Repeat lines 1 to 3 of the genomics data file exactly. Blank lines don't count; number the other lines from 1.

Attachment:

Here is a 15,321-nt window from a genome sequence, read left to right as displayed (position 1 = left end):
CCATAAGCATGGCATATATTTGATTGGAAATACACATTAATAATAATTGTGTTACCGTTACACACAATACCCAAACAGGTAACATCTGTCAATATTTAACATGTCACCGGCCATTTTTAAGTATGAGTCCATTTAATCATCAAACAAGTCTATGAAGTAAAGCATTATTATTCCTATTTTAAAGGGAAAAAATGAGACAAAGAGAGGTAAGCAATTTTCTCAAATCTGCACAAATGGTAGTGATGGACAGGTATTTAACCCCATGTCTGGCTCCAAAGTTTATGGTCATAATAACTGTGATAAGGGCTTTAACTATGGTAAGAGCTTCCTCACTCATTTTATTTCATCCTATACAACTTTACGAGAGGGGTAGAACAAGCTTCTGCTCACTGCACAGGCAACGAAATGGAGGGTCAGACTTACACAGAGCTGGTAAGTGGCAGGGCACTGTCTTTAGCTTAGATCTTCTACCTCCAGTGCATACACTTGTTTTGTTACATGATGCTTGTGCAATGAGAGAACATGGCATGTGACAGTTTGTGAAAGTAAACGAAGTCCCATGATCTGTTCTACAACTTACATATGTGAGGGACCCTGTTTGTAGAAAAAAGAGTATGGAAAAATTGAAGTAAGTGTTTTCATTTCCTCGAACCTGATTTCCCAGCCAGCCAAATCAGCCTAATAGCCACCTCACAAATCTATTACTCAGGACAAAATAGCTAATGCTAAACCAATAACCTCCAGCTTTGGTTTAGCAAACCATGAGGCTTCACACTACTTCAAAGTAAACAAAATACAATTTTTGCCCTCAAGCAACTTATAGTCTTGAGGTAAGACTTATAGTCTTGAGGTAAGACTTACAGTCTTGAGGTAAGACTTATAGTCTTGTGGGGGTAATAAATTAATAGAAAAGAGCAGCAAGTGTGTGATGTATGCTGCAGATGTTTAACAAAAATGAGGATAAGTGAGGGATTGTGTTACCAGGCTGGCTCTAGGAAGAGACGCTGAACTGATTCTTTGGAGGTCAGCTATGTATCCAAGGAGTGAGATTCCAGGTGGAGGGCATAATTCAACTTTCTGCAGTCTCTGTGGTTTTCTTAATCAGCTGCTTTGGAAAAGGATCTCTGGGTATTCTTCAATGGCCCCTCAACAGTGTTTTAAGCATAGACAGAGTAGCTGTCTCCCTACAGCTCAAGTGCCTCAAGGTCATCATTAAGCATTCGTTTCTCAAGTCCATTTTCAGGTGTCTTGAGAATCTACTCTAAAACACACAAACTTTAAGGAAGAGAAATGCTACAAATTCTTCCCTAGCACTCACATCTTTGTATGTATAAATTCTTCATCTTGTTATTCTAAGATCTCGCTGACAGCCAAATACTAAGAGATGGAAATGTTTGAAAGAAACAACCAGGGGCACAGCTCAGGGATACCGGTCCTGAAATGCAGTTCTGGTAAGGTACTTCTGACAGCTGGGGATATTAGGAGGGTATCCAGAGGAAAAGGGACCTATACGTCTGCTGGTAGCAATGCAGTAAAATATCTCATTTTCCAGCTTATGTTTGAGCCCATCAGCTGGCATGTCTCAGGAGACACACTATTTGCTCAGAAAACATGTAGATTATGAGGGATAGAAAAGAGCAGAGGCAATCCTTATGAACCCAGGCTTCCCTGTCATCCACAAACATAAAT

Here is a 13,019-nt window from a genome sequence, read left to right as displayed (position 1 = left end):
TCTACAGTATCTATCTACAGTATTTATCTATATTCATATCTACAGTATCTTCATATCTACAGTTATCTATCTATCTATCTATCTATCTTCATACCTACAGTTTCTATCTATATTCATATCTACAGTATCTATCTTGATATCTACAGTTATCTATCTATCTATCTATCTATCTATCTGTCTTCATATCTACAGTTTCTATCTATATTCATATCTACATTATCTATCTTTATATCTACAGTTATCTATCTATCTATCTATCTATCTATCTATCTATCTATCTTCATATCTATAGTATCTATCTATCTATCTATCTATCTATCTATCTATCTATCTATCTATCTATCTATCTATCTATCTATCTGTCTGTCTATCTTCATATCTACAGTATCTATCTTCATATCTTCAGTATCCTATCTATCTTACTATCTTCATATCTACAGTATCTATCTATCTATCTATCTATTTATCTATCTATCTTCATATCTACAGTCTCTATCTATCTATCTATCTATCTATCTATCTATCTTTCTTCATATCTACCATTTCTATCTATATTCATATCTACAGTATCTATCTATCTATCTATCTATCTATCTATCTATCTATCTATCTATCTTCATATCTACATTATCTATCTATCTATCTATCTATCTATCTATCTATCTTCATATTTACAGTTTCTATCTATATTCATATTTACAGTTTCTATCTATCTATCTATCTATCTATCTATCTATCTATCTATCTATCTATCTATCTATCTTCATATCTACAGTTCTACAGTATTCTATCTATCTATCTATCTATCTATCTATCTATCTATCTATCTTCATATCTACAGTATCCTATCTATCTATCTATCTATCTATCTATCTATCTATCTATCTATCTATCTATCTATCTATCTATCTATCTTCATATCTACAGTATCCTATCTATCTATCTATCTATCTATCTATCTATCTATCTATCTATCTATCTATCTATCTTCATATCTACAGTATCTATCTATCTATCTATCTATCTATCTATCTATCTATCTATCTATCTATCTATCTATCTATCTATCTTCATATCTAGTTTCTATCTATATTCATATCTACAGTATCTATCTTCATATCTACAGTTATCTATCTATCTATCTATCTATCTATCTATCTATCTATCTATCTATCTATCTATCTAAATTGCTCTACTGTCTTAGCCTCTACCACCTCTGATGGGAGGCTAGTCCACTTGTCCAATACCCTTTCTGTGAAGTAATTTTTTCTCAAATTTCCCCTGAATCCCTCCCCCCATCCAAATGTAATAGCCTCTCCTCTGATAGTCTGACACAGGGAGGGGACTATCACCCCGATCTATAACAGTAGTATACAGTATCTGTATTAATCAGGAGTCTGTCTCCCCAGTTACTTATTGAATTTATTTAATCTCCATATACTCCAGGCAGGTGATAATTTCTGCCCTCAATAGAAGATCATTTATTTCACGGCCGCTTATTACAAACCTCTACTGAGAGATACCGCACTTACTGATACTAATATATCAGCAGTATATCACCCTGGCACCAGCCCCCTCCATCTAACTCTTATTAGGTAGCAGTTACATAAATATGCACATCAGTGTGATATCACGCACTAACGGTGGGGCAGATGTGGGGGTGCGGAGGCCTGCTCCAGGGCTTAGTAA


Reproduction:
Here is a 15,321-nt window from a genome sequence, read left to right as displayed (position 1 = left end):
CCATAAGCATGGCATATATTTGATTGGAAATACACATTAATAATAATTGTGTTACCGTTACACACAATACCCAAACAGGTAACATCTGTCAATATTTAACATGTCACCGGCCATTTTTAAGTATGAGTCCATTTAATCATCAAACAAGTCTATGAAGTAAAGCATTATTATTCCTATTTTAAAGGGAAAAAATGAGACAAAGAGAGGTAAGCAATTTTCTCAAATCTGCACAAATGGTAGTGATGGACAGGTATTTAACCCCATGTCTGGCTCCAAAGTTTATGGTCATAATAACTGTGATAAGGGCTTTAACTATGGTAAGAGCTTCCTCACTCATTTTATTTCATCCTATACAACTTTACGAGAGGGGTAGAACAAGCTTCTGCTCACTGCACAGGCAACGAAATGGAGGGTCAGACTTACACAGAGCTGGTAAGTGGCAGGGCACTGTCTTTAGCTTAGATCTTCTACCTCCAGTGCATACACTTGTTTTGTTACATGATGCTTGTGCAATGAGAGAACATGGCATGTGACAGTTTGTGAAAGTAAACGAAGTCCCATGATCTGTTCTACAACTTACATATGTGAGGGACCCTGTTTGTAGAAAAAAGAGTATGGAAAAATTGAAGTAAGTGTTTTCATTTCCTCGAACCTGATTTCCCAGCCAGCCAAATCAGCCTAATAGCCACCTCACAAATCTATTACTCAGGACAAAATAGCTAATGCTAAACCAATAACCTCCAGCTTTGGTTTAGCAAACCATGAGGCTTCACACTACTTCAAAGTAAACAAAATACAATTTTTGCCCTCAAGCAACTTATAGTCTTGAGGTAAGACTTATAGTCTTGAGGTAAGACTTACAGTCTTGAGGTAAGACTTATAGTCTTGTGGGGGTAATAAATTAATAGAAAAGAGCAGCAAGTGTGTGATGTATGCTGCAGATGTTTAACAAAAATGAGGATAAGTGAGGGATTGTGTTACCAGGCTGGCTCTAGGAAGAGACGCTGAACTGATTCTTTGGAGGTCAGCTATGTATCCAAGGAGTGAGATTCCAGGTGGAGGGCATAATTCAACTTTCTGCAGTCTCTGTGGTTTTCTTAATCAGCTGCTTTGGAAAAGGATCTCTGGGTATTCTTCAATGGCCCCTCAACAGTGTTTTAAGCATAGACAGAGTAGCTGTCTCCCTACAGCTCAAGTGCCTCAAGGTCATCATTAAGCATTCGTTTCTCAAGTCCATTTTCAGGTGTCTTGAGAATCTACTCTAAAACACACAAACTTTAAGGAAGAGAAATGCTACAAATTCTTCCCTAGCACTCACATCTTTGTATGTATAAATTCTTCATCTTGTTATTCTAAGATCTCGCTGACAGCCAAATACTAAGAGATGGAAATGTTTGAAAGAAACAACCAGGGGCACAGCTCAGGGATACCGGTCCTGAAATGCAGTTCTGGTAAGGTACTTCTGACAGCTGGGGATATTAGGAGGGTATCCAGAGGAAAAGGGACCTATACGTCTGCTGGTAGCAATGCAGTAAAATATCTCATTTTCCAGCTTATGTTTGAGCCCATCAGCTGGCATGTCTCAGGAGACACACTATTTGCTCAGAAAACATGTAGATTATGAGGGATAGAAAAGAGCAGAGGCAATCCTTATGAACCCAGGCTTCCCTGTCATCCACAAACATAAAT

Here is a 13,019-nt window from a genome sequence, read left to right as displayed (position 1 = left end):